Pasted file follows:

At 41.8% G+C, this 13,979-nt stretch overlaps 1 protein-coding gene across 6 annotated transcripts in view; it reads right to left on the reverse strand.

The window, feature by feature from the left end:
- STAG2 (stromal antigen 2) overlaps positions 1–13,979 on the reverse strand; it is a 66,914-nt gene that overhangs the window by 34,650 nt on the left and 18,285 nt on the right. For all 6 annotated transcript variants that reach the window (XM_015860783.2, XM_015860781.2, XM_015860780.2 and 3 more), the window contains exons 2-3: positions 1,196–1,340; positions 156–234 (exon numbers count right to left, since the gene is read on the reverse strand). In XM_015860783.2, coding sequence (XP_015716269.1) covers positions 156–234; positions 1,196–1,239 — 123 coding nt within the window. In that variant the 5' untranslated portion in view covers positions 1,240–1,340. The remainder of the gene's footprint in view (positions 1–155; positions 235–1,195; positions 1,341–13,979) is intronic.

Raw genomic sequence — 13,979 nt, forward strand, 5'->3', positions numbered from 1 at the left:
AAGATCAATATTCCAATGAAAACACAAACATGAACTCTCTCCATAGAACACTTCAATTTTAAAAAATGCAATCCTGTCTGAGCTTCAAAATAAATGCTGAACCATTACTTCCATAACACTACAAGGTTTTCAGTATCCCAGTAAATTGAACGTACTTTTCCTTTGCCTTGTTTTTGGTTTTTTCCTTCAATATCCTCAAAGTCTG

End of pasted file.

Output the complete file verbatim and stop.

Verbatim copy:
At 41.8% G+C, this 13,979-nt stretch overlaps 1 protein-coding gene across 6 annotated transcripts in view; it reads right to left on the reverse strand.

The window, feature by feature from the left end:
- STAG2 (stromal antigen 2) overlaps positions 1–13,979 on the reverse strand; it is a 66,914-nt gene that overhangs the window by 34,650 nt on the left and 18,285 nt on the right. For all 6 annotated transcript variants that reach the window (XM_015860783.2, XM_015860781.2, XM_015860780.2 and 3 more), the window contains exons 2-3: positions 1,196–1,340; positions 156–234 (exon numbers count right to left, since the gene is read on the reverse strand). In XM_015860783.2, coding sequence (XP_015716269.1) covers positions 156–234; positions 1,196–1,239 — 123 coding nt within the window. In that variant the 5' untranslated portion in view covers positions 1,240–1,340. The remainder of the gene's footprint in view (positions 1–155; positions 235–1,195; positions 1,341–13,979) is intronic.

Raw genomic sequence — 13,979 nt, forward strand, 5'->3', positions numbered from 1 at the left:
AAGATCAATATTCCAATGAAAACACAAACATGAACTCTCTCCATAGAACACTTCAATTTTAAAAAATGCAATCCTGTCTGAGCTTCAAAATAAATGCTGAACCATTACTTCCATAACACTACAAGGTTTTCAGTATCCCAGTAAATTGAACGTACTTTTCCTTTGCCTTGTTTTTGGTTTTTTCCTTCAATATCCTCAAAGTCTG